A story works because it helps you connect with your audience and open up their minds. A listener cannot actively disagree with a story. It is what it is. He or she is just listening to find out what happens next.
Before you start to develop a story, go through the following steps to ensure success:
1. Identify behaviors—what is the current belief that you want to change
2. Determine strategy in question—how the audience implements the belief that you want to put into question
3. Pinpoint the desired outcomes—what you want them to change this belief to, and how the new belief will help the audience
Then, follow this recipe for building your story:
1. Find a story—look for something that happened to you, or something you had a connection to, that impacted you in a way that you think can also effect other people
2. Read it over—read the story (or write it down yourself) carefully, getting as much relevant detail as possible
3. Let it “cook” for a day—your unconscious mind will go to work, finding new parallels and meanings for the story
4. Read it again
5. Let it cook again overnight
6. Deliver the story—now, after you have gone through the reading and processing twice, you are ready to take the story to an audience
Here are just a few ways you can utilize stories to enhance your presentations:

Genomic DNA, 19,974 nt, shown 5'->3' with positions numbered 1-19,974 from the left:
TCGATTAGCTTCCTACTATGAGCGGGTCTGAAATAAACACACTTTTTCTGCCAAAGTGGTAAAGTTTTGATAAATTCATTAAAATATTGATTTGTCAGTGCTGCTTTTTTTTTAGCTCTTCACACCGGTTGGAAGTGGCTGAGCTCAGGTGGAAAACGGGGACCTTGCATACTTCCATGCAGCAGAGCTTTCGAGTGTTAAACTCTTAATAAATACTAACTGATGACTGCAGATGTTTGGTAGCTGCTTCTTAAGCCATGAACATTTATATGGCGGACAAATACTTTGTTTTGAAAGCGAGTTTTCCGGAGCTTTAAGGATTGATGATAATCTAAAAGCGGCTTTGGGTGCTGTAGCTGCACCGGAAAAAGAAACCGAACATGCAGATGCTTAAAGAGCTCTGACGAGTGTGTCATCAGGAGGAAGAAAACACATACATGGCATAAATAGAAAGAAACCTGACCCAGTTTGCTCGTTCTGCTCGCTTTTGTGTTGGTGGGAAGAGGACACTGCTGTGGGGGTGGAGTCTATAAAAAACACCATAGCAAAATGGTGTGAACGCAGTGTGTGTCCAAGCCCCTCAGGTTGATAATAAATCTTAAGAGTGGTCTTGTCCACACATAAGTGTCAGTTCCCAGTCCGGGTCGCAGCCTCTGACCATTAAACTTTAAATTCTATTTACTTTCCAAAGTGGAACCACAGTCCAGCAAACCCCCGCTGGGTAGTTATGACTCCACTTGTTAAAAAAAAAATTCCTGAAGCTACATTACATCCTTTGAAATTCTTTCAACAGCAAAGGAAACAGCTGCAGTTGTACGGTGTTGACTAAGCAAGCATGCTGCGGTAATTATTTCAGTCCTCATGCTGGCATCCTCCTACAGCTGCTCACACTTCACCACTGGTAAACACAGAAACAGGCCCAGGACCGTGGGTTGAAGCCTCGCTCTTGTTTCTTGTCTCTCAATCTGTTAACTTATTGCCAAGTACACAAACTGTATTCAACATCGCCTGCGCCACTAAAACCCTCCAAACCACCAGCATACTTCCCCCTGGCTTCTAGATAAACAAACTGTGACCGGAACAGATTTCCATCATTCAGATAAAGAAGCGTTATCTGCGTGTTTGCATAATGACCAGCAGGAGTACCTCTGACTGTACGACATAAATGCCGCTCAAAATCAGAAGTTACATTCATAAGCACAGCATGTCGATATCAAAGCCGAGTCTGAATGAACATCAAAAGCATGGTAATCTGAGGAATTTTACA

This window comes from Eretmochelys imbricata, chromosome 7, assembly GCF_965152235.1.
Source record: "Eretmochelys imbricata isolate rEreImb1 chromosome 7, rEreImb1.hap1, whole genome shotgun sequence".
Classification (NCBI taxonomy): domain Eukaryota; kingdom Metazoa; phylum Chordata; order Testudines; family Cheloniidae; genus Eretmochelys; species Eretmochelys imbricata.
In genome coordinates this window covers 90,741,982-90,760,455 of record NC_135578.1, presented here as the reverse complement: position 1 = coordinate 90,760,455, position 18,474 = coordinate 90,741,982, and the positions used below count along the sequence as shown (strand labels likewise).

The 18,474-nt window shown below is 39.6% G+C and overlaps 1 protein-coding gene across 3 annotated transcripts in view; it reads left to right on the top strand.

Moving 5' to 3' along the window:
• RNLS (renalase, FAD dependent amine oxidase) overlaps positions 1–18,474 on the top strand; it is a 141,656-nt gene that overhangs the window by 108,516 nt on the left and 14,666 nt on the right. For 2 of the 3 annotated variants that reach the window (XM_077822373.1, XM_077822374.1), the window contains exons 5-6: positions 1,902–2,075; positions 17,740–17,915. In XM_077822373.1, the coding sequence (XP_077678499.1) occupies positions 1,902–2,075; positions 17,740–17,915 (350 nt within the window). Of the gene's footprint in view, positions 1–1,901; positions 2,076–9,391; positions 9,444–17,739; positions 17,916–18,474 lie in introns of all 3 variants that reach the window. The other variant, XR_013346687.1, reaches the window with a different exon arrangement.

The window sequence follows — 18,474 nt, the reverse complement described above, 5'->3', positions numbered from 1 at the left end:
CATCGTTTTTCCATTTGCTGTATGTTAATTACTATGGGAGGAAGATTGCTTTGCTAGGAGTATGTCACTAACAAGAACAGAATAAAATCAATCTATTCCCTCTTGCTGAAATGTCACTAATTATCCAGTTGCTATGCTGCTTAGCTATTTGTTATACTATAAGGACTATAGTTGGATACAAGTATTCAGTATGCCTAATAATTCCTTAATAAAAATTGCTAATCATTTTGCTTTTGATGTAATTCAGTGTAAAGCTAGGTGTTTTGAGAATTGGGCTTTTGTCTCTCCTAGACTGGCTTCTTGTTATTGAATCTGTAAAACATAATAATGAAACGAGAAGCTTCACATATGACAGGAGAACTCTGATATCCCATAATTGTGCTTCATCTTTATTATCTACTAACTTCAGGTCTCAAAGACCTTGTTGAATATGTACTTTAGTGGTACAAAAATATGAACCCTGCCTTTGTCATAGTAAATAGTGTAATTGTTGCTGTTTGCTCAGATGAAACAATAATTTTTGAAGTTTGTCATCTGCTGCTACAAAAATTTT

• As an attention grabber or opener—few things get the audience’s attention as quickly as an opening story, making stories great presentation openers
• As a way to pace and lead the audience through the presentation—you do not have to finish the story and be done with it. As you go through your presentation, feel free to go back to the story to tie things back in, and to draw new connections that the audience may not have made on the first telling.
• As a way to change a belief—the audience has a certain system of beliefs. How can you change their beliefs on a particular topic? A story can help you reframe the way the audience is thinking, and then frame up the way you want them to think.
• As a way to overcome objections and bring down defenses—a good story can help you bypass the audience’s critical barrier and get to the core of their beliefs, making an emotional argument as well as a logical one